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Who’s on the ballot in...

Who’s on the ballot in Mississippi’s Primary Elections?

By: Frank Corder - March 8, 2024

  • Before you head to the polls on Tuesday, March 12, do your homework on who you’ll be asked to consider voting for in the Magnolia State.

Mississippians will head to the polls on Tuesday, March 12th to cast their ballot in either the Republican and Democratic Party Primary Election, choosing their party’s nominees for President, U.S. Senator, and Congressman.

At the top of the ticket, party faithful will decide their nominee for President of the United States.

For Democrats, there is only one name on the ballot – incumbent President Joe Biden.

On the Republican side, four names will appear but only one is actually left in the GOP race – former President Donald Trump. Even though Republican candidates Nikki Haley, Ron DeSantis, and Vivek Ramaswamy have suspended their campaigns, the Mississippi Secretary of State’s office reminds voters that the deadline to submit an affidavit to have a candidate’s name stricken from the ballot was before the official sample ballot was published on January 22, leaving their names on the ballot.

“A public announcement withdrawing from the race does not meet this requirement, therefore no candidate’s name has been removed from the ballot,” the Secretary of State notes.

As for the down-ballot races, Mississippi voters will be asked to choose their nominees for U.S. Senate and the U.S. House of Representatives.

Incumbent U.S. Senator Roger Wicker is seeking re-election in the Republican Primary. He is being challenged by State Rep. Dan Eubanks and veteran Ghannon Burton. In the Democratic Primary for U.S. Senate, attorney Ty Pinkins is unopposed.

Moving on down the ballot to the U.S. House seats, the following candidates are seeking their party’s nomination on Tuesday:

1st District

  • Republican
    • Congressman Trent Kelly
  • Democratic
    • Dianne Dodson Black
    • Bronco Williams

2nd District

  • Republican
    • Ron Eller
    • Andrew Scott Smith
    • Taylor Turcotte
  • Democratic
    • Congressman Bennie Thompson

3rd District

  • Republican
    • Congressman Michael Guest
  • Democratic
    • No candidate qualified

4th District

  • Republican
    • Congressman Mike Ezell
    • Carl Boyanton
    • Michael McGill
  • Democratic
    • Craig Elliot Raybon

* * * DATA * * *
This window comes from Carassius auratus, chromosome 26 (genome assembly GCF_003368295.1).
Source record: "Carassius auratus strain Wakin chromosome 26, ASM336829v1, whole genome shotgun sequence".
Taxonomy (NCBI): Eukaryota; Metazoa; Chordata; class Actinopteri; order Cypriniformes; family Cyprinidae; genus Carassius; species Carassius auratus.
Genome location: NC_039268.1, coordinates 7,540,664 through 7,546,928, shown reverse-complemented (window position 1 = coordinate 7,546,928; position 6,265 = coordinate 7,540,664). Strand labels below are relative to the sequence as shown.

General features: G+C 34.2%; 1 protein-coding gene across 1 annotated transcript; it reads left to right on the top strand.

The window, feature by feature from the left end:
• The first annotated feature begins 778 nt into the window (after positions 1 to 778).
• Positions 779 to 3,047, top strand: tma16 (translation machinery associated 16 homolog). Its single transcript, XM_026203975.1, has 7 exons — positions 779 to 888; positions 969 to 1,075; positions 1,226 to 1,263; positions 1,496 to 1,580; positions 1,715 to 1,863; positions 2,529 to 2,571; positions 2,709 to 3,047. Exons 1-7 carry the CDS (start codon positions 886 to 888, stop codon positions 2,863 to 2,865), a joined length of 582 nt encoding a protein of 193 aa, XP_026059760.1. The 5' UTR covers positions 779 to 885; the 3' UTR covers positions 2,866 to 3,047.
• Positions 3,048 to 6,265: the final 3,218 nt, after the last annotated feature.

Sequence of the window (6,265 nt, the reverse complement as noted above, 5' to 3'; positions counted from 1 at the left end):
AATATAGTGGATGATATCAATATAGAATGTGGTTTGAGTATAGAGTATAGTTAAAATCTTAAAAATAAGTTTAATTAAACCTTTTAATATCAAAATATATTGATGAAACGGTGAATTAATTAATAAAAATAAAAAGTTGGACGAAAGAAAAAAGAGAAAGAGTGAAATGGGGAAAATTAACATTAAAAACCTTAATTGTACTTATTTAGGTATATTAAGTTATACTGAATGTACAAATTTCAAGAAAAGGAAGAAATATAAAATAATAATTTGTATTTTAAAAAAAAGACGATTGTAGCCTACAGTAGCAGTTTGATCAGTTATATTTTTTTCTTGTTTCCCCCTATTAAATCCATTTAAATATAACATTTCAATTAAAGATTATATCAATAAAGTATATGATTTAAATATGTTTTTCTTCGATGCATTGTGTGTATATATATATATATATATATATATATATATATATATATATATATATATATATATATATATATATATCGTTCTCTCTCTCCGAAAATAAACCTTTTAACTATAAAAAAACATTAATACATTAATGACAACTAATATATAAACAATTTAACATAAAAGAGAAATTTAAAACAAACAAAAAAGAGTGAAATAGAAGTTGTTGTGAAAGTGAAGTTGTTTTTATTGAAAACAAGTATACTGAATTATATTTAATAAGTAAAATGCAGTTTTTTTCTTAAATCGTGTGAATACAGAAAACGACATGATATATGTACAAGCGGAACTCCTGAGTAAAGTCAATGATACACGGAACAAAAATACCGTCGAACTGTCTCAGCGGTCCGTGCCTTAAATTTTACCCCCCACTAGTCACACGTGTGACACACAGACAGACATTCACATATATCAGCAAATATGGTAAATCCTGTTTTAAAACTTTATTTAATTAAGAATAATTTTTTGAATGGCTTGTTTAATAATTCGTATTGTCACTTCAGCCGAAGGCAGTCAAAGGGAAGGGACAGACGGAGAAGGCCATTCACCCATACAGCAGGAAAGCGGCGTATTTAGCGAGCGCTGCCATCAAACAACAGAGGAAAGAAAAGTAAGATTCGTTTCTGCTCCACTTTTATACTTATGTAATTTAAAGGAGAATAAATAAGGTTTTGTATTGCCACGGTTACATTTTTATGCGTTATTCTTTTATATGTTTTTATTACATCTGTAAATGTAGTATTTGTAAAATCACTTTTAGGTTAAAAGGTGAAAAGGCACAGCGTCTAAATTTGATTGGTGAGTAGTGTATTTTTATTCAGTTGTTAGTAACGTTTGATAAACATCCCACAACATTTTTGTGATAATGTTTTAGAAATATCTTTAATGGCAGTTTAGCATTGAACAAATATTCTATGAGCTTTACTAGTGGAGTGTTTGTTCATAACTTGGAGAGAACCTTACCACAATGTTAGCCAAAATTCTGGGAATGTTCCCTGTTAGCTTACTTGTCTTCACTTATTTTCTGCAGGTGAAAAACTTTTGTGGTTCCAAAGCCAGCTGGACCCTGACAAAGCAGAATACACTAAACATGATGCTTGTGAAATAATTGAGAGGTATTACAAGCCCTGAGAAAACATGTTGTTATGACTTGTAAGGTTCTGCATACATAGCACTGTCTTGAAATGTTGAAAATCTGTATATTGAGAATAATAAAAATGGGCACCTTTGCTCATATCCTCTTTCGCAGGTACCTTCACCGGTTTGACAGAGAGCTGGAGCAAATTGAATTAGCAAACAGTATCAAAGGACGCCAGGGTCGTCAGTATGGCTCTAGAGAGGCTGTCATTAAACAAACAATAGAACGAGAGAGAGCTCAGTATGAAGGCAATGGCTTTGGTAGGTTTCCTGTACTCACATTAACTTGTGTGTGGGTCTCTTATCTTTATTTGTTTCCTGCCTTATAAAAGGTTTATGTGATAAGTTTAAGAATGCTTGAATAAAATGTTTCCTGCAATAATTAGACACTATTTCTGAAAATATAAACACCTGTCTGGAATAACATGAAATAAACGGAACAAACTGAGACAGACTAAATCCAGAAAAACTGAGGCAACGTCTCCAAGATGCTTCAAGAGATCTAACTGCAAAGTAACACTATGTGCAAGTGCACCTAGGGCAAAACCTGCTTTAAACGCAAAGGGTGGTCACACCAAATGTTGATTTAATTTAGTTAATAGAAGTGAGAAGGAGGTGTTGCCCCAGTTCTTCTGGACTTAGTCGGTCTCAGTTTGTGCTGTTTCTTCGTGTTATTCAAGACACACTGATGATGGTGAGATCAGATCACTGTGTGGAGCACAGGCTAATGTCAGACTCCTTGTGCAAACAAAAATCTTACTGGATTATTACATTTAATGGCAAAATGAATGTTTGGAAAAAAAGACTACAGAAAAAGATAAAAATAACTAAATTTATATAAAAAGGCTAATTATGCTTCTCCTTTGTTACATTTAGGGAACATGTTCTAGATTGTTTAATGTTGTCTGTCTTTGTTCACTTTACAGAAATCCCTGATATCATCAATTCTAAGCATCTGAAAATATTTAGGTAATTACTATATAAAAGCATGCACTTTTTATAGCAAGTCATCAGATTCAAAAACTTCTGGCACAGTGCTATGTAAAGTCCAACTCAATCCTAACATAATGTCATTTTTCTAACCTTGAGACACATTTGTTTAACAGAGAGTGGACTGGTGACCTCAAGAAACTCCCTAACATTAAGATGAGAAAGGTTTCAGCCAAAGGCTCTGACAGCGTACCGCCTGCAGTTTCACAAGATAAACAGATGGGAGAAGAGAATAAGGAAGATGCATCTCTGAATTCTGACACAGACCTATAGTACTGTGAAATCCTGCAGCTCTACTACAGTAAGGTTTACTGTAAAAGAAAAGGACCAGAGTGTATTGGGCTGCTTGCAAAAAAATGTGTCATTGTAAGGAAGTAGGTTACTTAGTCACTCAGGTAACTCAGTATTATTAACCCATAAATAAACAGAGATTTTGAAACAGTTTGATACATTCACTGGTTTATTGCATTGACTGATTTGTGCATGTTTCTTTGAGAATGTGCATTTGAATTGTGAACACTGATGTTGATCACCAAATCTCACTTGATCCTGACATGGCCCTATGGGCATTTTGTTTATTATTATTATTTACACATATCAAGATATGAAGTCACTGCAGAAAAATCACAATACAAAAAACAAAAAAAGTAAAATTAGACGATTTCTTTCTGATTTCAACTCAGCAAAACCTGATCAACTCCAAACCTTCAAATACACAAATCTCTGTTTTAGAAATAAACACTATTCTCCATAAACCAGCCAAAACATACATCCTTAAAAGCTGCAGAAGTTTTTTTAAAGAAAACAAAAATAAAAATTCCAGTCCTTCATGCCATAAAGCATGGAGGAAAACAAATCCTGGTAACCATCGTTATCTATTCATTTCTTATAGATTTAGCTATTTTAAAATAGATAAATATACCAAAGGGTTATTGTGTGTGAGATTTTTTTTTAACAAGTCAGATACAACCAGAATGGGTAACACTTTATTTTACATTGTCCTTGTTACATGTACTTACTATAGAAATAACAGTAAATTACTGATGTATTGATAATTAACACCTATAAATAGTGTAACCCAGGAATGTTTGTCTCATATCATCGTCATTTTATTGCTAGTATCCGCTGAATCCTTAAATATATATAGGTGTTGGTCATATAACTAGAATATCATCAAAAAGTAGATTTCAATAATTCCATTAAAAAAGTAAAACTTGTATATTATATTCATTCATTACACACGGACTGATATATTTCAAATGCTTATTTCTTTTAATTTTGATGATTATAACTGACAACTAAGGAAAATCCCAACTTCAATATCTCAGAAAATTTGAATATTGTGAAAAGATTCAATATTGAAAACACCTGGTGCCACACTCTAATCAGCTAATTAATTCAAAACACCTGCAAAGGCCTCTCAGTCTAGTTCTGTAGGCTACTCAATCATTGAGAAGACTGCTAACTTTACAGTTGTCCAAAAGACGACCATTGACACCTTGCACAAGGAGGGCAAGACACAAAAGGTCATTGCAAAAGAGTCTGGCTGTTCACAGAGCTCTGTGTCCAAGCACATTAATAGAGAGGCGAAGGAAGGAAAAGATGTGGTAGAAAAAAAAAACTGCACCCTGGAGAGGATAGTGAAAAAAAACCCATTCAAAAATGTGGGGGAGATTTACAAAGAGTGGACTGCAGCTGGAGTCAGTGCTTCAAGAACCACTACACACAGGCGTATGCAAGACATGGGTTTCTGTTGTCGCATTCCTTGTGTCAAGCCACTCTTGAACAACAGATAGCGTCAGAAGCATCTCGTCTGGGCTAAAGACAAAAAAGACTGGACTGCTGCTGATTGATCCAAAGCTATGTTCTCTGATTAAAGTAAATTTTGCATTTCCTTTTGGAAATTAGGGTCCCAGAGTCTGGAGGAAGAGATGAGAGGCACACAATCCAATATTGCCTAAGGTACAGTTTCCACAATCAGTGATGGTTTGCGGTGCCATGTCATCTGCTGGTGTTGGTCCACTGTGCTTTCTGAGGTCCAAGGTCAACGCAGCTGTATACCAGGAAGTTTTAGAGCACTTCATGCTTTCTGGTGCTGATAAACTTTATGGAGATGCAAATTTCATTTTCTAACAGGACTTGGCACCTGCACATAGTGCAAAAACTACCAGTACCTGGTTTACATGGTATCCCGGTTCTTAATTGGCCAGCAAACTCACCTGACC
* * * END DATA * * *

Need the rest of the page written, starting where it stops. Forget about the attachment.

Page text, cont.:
Expected voter turnout a toss up

Voter turnout projections for Tuesday’s Republican and Democratic Primaries are a toss-up as both parties’ leading candidates – Donald Trump and Joe Biden – have all but secured the nomination, setting up a rematch four years in the making. How this will play into the minds of Mississippi voters remains to be seen.

The 2016 presidential election cycle in Mississippi saw 416,000 votes cast in the Republican Primary and 227,000 votes cast in the Democratic Primary as Trump and Hillary Clinton led their respective parties in the open seat election.

Four years later, in 2020, with Trump as the incumbent Republican President and Biden as the leading Democratic candidate, Mississippi voters cast 243,000 votes in the Republican Primary and 274,000 votes in the Democratic Primary.

Of all of the races down-ballot, low turnout could affect the Republican Primary in the 4th Congressional District the most as freshman Congressman Mike Ezell tries to secure his first bid for re-election since defeating former Congressman Steven Palazzo in a GOP Primary Runoff during the 2022 midterms. However, just as with every incumbent running in this election cycle, Congressman Ezell is the odds-on favorite even if voter turnout is abysmal.

About the Author(s)
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Frank Corder

Frank Corder is a native of Pascagoula. For nearly two decades, he has reported and offered analysis on government, public policy, business and matters of faith. Frank’s interviews, articles, and columns have been shared throughout Mississippi as well as in national publications. He is a frequent guest on radio and television, providing insight and commentary on the inner workings of the Magnolia State. Frank has served his community in both elected and appointed public office, hosted his own local radio and television programs, and managed private businesses all while being an engaged husband and father. Email Frank: